Intimate partner violence is two times more likely to occur in two income households, compared to those where only one partner works, according to a new study.
Conducted by Sam Houston State University researchers Cortney A. Franklin, Ph.D., and doctoral student Tasha A. Menaker and supported by the Crime Victims’ Institute, the study looked at the impact of education levels and employment among heterosexual partners as it relates to domestic violence.
While the researchers found that differences in education levels appeared to have little influence, when both partners were working, intimate partner violence increased.
“When both male and females were employed, the odds of victimization were more than two times higher than when the male was the only breadwinner in the partnership, lending support to the idea that female employment may challenge male authority and power in a relationship,” said the researchers.
The study was based on telephone interviews with 303 women who identified themselves as either currently or recently in a serious romantic relationship.
Based on the Fourth Annual Texas Crime Victimization Survey, about 67 percent of these women, who ranged in age from 18 to 81, reported some form of physical or psychological victimization by their partner during the last two years. These included having something thrown at them; being pushed, grabbed or shoved; slapped, hit, kicked or bitten; or threatened with a gun or knife.
The study found that more than 60 percent of women in two-income couples reported victimization, while only 30 percent of women reported victimization in cases when only the male partner was employed.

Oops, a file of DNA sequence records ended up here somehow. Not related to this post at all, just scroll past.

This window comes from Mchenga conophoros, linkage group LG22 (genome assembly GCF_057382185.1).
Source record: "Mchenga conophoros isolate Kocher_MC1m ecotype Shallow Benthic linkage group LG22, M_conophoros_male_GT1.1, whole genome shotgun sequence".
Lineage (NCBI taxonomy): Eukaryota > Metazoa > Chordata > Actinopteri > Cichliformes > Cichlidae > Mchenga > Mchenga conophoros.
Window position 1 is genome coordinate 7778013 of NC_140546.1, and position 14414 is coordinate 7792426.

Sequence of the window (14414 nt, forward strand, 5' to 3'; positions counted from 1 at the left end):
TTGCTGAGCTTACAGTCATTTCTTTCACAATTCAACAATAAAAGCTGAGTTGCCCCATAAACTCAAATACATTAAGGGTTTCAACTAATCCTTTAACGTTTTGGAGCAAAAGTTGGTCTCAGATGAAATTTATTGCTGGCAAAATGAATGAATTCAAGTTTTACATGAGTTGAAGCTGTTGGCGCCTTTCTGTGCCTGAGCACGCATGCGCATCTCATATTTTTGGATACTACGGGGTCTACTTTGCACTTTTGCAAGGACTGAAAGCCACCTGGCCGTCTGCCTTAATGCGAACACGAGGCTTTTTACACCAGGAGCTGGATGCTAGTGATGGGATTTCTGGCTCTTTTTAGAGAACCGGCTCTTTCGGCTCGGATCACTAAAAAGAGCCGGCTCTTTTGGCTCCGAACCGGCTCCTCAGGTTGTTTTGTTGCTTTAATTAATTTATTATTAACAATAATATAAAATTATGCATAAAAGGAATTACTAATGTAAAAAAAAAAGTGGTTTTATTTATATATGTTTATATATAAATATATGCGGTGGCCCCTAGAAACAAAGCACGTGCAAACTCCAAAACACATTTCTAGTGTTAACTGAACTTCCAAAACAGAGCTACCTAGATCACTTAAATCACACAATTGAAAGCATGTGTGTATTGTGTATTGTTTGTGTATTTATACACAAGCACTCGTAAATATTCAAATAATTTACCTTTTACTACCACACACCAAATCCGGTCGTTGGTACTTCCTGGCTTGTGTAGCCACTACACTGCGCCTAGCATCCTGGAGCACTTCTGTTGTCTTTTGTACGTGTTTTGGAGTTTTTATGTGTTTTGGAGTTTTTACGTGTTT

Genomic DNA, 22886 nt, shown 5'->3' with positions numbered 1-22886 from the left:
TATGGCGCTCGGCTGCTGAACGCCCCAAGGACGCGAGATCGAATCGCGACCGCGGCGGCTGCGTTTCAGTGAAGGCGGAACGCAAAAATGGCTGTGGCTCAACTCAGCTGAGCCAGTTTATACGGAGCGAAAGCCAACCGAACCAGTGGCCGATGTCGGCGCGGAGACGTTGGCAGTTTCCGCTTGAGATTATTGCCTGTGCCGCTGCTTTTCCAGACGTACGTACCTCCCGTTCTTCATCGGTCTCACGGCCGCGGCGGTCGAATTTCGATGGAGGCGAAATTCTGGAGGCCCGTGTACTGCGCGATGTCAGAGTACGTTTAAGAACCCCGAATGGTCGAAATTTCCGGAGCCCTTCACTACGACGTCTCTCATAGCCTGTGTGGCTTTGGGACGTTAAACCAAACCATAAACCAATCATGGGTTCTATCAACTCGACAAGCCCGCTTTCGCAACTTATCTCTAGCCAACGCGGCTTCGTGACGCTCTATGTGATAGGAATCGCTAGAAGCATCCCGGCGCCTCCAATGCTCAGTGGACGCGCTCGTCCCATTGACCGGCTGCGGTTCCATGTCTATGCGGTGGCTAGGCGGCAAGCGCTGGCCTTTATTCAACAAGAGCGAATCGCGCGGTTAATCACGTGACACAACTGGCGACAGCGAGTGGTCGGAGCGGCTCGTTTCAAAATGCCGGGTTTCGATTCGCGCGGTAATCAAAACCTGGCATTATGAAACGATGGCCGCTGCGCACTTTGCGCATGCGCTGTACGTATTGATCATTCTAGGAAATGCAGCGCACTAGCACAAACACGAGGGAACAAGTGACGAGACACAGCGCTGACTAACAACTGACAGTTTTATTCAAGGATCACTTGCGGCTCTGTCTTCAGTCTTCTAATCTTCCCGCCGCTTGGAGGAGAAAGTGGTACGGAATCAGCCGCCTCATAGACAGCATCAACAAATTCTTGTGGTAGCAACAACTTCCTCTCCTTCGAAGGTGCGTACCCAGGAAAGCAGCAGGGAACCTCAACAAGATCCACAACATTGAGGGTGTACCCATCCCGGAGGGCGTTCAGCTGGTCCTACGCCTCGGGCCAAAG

“When women are home-bound through their role as domestic workers, they lack connections to co-workers and the social capital that is produced through those connections, in addition to wages, job prestige, resources, and thus, power. In turn, they must rely solely on their male partner for financial sustenance and can benefit from the distinction that his employment brings the couple,” the researchers noted in the study.
“Those women who work outside the home have access to these tangible and intangible assets, which may devalue or, in some cases, even undermine the contributions and provisions supplied by male-only employment.”
The study explored other factors that may contribute to intimate partner violence, including witnessing violence by a parent during childhood, accepting the use of violence in adult relationships, and experiencing relationship distress, such as problems generated by money, chores, social activities or sexual relations. The researchers found that distress in the relationship and witnessing intimate partner violence during childhood increased the odds of victimization.
Finally, the study found that Hispanic women were significantly less likely than white females to report intimate partner violence and that older women of all races and ethnicities were less likely to be victimized than younger women.
The researchers recommended that professionals who treat victims of intimate partner violence develop specific strategies to address these risk factors and cultural differences. They also suggested that professionals target youth who have witnessed violence during childhood with additional programming for better methods of conflict resolution among adults in intimate relationships.
The study is scheduled to be published in the journal Violence Against Women.
Source: Sam Houston State University